The recently installed head of Russia's space agency has suggested foreign saboteurs could be behind some of the launch failures that Russia has experienced of late, although he stopped short of explicitly accusing anyone.
Roscosmos director Vladimir Popovkin's comments to state-backed daily "Izvestiya" echo a recent allegation by a retired Russian general who said a U.S. radar in Alaska might have emitted an electromagnetic burst to disable a mission to probe Mars' moon Phobos in November.
"It's not clear why our setbacks often occur when the vessels are traveling through what for Russia is the 'dark' side of the Earth -- in areas where we don't see the craft and don't receive its telemetry readings," Popovkin reportedly told "Izvestiya." "I don't want to blame anyone, but today there are some very powerful countermeasures that can be used against spacecraft whose use we can't exclude."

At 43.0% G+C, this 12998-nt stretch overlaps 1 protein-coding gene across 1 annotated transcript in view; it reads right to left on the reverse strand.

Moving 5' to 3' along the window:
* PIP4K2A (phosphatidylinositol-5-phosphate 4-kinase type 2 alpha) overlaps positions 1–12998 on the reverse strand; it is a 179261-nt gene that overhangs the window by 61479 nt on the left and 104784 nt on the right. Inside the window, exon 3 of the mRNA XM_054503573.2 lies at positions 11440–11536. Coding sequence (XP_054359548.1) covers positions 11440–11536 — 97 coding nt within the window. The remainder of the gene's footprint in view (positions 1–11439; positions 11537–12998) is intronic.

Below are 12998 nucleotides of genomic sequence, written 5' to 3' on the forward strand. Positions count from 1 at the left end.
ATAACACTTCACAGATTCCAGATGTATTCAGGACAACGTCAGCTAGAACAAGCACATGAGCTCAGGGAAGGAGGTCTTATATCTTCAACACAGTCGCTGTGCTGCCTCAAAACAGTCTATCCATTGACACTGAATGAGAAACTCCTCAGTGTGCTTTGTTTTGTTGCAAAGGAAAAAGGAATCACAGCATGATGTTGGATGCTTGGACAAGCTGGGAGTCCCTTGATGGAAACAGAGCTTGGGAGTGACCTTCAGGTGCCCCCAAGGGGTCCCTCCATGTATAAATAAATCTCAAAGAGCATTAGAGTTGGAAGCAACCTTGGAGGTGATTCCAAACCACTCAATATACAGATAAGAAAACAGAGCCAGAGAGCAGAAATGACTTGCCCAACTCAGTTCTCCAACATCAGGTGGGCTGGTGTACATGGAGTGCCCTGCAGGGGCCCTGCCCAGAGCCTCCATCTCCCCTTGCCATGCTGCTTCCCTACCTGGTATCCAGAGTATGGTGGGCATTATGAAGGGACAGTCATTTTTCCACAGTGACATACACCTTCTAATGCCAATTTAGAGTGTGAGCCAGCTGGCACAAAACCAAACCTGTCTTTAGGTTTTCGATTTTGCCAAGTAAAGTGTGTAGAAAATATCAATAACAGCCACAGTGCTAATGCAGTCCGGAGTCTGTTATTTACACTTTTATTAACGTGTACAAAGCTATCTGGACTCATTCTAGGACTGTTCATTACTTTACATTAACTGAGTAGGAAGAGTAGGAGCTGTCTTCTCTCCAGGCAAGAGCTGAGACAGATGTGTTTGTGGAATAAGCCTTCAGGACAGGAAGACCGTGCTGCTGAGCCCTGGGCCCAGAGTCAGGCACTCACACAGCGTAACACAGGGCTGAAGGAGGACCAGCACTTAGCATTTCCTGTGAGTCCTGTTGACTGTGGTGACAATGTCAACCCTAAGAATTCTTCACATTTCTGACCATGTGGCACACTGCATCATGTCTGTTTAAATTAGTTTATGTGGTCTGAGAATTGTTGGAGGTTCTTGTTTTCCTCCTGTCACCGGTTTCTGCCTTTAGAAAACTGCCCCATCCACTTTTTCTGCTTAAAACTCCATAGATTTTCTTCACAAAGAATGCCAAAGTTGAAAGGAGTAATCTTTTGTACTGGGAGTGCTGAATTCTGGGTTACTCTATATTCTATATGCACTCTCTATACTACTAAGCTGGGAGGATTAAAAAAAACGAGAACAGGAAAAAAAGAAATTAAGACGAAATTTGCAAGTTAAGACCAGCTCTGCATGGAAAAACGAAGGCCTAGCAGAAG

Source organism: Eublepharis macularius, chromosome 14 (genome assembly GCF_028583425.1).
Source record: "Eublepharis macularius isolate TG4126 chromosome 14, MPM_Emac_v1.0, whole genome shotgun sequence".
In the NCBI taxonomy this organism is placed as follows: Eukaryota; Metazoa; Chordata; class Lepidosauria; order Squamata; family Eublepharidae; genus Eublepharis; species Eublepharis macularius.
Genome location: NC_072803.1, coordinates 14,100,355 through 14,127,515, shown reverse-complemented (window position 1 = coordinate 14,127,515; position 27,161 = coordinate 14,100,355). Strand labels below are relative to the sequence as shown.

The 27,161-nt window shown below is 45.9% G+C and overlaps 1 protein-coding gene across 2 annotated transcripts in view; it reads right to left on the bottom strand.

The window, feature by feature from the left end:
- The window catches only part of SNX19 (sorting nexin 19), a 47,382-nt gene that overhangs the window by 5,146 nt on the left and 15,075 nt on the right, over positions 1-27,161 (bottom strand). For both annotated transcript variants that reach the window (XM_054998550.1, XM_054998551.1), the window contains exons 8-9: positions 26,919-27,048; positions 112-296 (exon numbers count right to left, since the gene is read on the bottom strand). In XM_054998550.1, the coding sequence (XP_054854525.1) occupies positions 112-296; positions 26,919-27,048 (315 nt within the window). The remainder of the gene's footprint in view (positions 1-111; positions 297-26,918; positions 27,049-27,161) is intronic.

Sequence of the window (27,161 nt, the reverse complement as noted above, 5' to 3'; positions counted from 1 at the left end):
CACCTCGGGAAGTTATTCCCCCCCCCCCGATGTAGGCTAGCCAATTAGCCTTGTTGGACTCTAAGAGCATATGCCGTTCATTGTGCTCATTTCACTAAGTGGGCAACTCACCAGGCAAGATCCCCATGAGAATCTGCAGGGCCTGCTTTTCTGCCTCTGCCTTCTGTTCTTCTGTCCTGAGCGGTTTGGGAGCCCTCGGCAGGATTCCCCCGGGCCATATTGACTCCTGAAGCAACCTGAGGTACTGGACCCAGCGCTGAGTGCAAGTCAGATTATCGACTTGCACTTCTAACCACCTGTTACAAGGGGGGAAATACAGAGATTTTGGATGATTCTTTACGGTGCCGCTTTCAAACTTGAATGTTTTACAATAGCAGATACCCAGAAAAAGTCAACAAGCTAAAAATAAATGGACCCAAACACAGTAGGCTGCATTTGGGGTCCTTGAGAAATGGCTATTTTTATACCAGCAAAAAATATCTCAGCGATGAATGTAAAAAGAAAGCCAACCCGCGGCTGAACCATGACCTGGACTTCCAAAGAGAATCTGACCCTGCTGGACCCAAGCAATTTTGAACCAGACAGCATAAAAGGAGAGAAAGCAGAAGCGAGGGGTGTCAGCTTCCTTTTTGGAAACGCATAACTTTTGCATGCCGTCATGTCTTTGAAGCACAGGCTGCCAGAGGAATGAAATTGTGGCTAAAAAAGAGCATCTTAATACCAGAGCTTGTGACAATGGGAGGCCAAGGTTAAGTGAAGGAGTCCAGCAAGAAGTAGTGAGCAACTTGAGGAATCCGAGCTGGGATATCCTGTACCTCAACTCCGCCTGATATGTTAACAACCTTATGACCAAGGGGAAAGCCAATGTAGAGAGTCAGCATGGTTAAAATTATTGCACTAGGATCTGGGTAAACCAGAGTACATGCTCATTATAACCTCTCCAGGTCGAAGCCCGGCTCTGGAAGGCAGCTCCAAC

Such accusations are likely to reverberate, since the U.S. manned space program has been heavily reliant on Russian cooperation since Washington elected to retire its space shuttle program last year.
Popovkin was addressing criticism of the Russian space program in light of the Fobos-Grunt failure after launch in November. Roscosmos officials predict that vessel will fall to Earth around January 15.
In late November, Russian President Dmitry Medvedev hinted at
the "need to carry out a detailed review" of the space program's problems "and punish those guilty."
Russia's space efforts suffered one of their worst blows in years with the crash shortly after takeoff in August of an unmanned Progress cargo craft that was supposed to deliver supplies to the International Space Station (ISS).
After a delay over safety concerns, a Russian Soyuz spacecraft in November successfully transported two Russians and an American to the space station.
Popovkin took control of Russia's space agency in April after the loss of three navigation satellites during launch prompted the dismissal of his predecessor.
Popovkin said in the "Izvestiya" interview that Russia planned to launch three communications satellites in 2013 to help plug the communications gap for its spacecraft highlighted by the recent incidents.
AP quoted a retired Russian general who used to command the country's early-warning system, Nikolay Rodyonov, as saying in November that a major electromagnetic impulse generated by a U.S. radar facility in Alaska might have affected the Fobos-Grunt's control system.
compiled from agency reports